Eye Examination Notes for Medical Students
Eye Examination Notes for Medical Students

Normal Eg. Macular Degen.

  • 4. Colour vision (Ishihara Tests):
    • Tests for colour blindness
    • :. Tests Cone Receptors.
    • NB: Men are Most Affected by Colour Blindness:
      • Because it is Sex-Linked Recessive (on the X-Chromosome), and therefore acts dominantly when inherited in males (who only have 1x X-Chromosome).
      • Red-Green photoreceptor disorders are most common.
    • People with normal colour vision can see numbers in the pics below:
Eye Examination Notes for Medical Students
  • 5. Pupillary Reflexes:
    • (NB: The constriction reflexes are Parasympathetic-Mediated)
    • PERLA is Pupils Equal Round Reactive to Light and Accommodation.
    • A bright source of light is used to test pupillary reflexes by swinging the light in front of right eye 2 times, while observing 1st right pupil and then the left. Test is then repeated for left eye.
  1. Dim lights.
  2. Ask Pt to stare at a target in the distance.
  3. Turn on the light and look at the right pupil as you swing the light over the right eye. Watch as the pupil constricts.
    • This is the direct response.
  4. Repeat the same procedure again but this time look at the left pupil as you swing the light over the right eye. Does it also constrict?
    • This is the consensual response.
  5. Now repeat the procedure with the left eye. First looks at the left pupil as you shine the light on the left eye, then look at the right pupil.
    • Direct:
      • Eg. Right Pupil contracts when Right Eye exposed to Light.
    • Consensual:
      • Eg. Left Pupil Contracts when Right Eye exposed to Light.
    • Testing Accommodation-Mediated Pupillary Constriction:
      • (Pupil Constriction Associated with the Accommodation)
  6. Ask your Pt to hold their finger about 8 inches from their nose.
  7. Ask your Pt to look in the distance and then look at their finger.
  8. Watch for convergence (crossed eyes) and pupillary constriction.
    • NB: Corneal Opacities/Cataracts can Affect the Pupillary Response:
      • ➔ Decreased pupillary response in both the affected eye (Direct response) and the other eye (Consensual response) because less light falls on the retina of the affected eye.
Eye Examination Notes for Medical Students

Ophthalmoscopy Technique:

  • Ask pt to look straight ahead both eyes open
  • Set to zero
  • Use right hand and right eye for pt’s right eye, and left ditto for left eye
  • Hold sight hole as close as possible to your eye, steady it against your nose
  • Gently raise lid with your thumb
  • Find red reflex (the reddish-orange reflection from the eye’s retina when using an ophthalmoscope)
    • Stand at arms length and focus on the pupillary area with ophthalmoscope
    • Should be able to see an uniform orange glow
    • This is due to light being reflected from the choroidal vessels
    • Look for any opacity in the red reflex
    • (Abnormal or absent reflex especially in children could mean sight threatening condition. Need to be referred and treated quickly otherwise vision fails to develop)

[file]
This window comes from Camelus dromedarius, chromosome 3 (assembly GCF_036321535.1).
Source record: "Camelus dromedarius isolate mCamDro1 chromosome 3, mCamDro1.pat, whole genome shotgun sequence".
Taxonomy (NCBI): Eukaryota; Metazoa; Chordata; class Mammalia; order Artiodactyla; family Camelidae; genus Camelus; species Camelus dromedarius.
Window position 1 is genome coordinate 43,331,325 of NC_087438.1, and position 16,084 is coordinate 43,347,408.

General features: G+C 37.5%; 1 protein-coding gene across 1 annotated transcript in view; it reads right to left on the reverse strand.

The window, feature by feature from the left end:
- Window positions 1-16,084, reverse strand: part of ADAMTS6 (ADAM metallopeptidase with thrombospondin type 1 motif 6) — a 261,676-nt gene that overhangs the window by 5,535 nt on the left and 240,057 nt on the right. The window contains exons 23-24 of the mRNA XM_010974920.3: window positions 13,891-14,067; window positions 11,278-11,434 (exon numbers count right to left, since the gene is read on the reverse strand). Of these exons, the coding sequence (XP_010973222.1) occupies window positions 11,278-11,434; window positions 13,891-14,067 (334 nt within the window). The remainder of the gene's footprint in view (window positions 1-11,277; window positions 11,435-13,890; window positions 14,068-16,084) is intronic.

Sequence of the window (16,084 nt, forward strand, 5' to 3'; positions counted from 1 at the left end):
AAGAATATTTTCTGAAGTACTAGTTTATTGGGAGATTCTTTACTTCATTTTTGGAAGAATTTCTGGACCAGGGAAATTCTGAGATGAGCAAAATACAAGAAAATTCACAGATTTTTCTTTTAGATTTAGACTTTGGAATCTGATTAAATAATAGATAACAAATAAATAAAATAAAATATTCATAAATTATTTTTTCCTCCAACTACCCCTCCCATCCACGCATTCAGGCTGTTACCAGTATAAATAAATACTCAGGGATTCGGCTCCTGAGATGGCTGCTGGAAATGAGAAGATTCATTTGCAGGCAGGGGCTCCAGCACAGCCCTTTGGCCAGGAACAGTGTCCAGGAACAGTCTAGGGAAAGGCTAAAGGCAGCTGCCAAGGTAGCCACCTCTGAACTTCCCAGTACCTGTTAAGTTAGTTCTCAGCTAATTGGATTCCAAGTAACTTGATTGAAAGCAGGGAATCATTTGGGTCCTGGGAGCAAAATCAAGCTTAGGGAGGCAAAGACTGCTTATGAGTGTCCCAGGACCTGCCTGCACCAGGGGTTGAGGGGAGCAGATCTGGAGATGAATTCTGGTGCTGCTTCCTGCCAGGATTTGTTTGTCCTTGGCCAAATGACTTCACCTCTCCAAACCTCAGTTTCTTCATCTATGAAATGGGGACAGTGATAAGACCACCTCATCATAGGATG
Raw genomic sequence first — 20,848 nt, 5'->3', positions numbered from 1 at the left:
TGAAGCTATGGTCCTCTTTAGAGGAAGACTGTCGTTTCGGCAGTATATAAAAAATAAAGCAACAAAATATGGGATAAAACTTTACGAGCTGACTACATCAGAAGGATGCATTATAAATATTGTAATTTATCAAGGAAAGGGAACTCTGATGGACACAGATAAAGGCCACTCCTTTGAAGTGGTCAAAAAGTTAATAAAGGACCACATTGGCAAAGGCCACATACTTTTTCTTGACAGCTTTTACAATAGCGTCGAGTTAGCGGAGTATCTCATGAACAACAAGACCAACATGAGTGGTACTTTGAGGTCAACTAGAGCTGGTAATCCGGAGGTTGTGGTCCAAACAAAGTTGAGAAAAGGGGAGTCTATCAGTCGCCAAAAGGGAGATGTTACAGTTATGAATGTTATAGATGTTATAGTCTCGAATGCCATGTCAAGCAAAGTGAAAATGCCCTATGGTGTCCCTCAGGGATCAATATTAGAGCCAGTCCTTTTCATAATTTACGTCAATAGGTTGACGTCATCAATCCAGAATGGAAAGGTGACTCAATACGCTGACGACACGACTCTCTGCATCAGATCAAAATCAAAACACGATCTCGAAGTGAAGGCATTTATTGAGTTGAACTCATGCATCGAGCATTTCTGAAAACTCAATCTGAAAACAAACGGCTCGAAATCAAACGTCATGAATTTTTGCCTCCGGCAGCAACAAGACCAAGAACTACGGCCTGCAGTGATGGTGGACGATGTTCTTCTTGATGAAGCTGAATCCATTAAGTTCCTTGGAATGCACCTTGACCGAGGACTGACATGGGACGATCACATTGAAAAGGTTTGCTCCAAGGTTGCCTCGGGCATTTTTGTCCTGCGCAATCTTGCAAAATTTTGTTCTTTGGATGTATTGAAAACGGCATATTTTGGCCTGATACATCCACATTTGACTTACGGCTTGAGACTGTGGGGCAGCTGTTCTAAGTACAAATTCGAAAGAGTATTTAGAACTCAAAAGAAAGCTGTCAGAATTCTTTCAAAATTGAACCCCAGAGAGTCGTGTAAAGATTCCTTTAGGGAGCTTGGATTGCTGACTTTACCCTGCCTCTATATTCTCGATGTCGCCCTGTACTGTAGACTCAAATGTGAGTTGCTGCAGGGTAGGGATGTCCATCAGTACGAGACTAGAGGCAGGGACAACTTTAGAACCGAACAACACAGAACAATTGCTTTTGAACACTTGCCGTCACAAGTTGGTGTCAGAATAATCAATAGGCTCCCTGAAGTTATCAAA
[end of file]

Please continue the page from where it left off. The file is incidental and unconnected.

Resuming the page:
Eye Examination Notes for Medical Students
  • Follow it in at about 15 degrees temporal to line of vision
  • Focus
  • Find a blood vessel
  • Follow it to the disc
  • Systematically examine
    • Vessels / Macula / Vessels
    • Optic Disc
      • Colour (normal pink)
      • Margins – Well defined
      • Cup:Disc Ratio. Normal is less than half of the disc diameter. (If ratio is increased ➔ Probably Glaucoma)
    • Retina:
      • Look for:
        • Haemorrhages/Exudates/New Blood Vessels/Arteries/Veins (Bigger & Darker)
      • Common causes of retinal changes:
        • Diabetic Retinopathy (leading cause of blindness in <60rys)
        • Age Related macular degeneration (Leading cause of blindness in >60yrs)
        • Hypertensive retinopathy
        • Retinal Artery Occlusion
        • Retinal Vein occlusion
    • Macula:
      • Darker than rest of retina (Due to pigment and thick ganglion cell layer)
      • Temporal to the disc
      • Centre of macula is the fovea.
        • No blood vessels overlying the fovea

Normal Fundus

Eye Examination Notes for Medical Students
Eye Examination Notes for Medical Students



Optic Atrophy

Eye Examination Notes for Medical Students
Eye Examination Notes for Medical Students

Swollen Disc(Notice disc margin is not well defined)

Eye Examination Notes for Medical Students
Eye Examination Notes for Medical Students

“Cupping of the Disc”

Eye Examination Notes for Medical Students
Eye Examination Notes for Medical Students

This ratio is approx. 0.6



Eye Examination Notes for Medical Students
Eye Examination Notes for Medical Students
Eye Examination Notes for Medical Students

These are soft exudates (Aka: “Cotton wool Spots”) due to ischaemia


New Vessels (Proliferative Diabetic Retinopathy)

Eye Examination Notes for Medical Students
Eye Examination Notes for Medical Students

New Vessels (abnormal) – Proliferative diabetic retinopathy (Most common fundal abnormality that you’ll see) These are dangerous because they are very fragile and can bleed very easily. ➔ Impairs Vision


Age Related Macular Degeneration

  • Loss of Vision in the Center of the Visual Field (the macula) due to Damage to the Retina.
  • ➔Can make it Difficult/Impossible to Read or Recognize Faces, although enough peripheral vision remains to allow other activities of daily life.
  • Most common form of blindness in over 65s

Thank You so Much. Happy Learning!!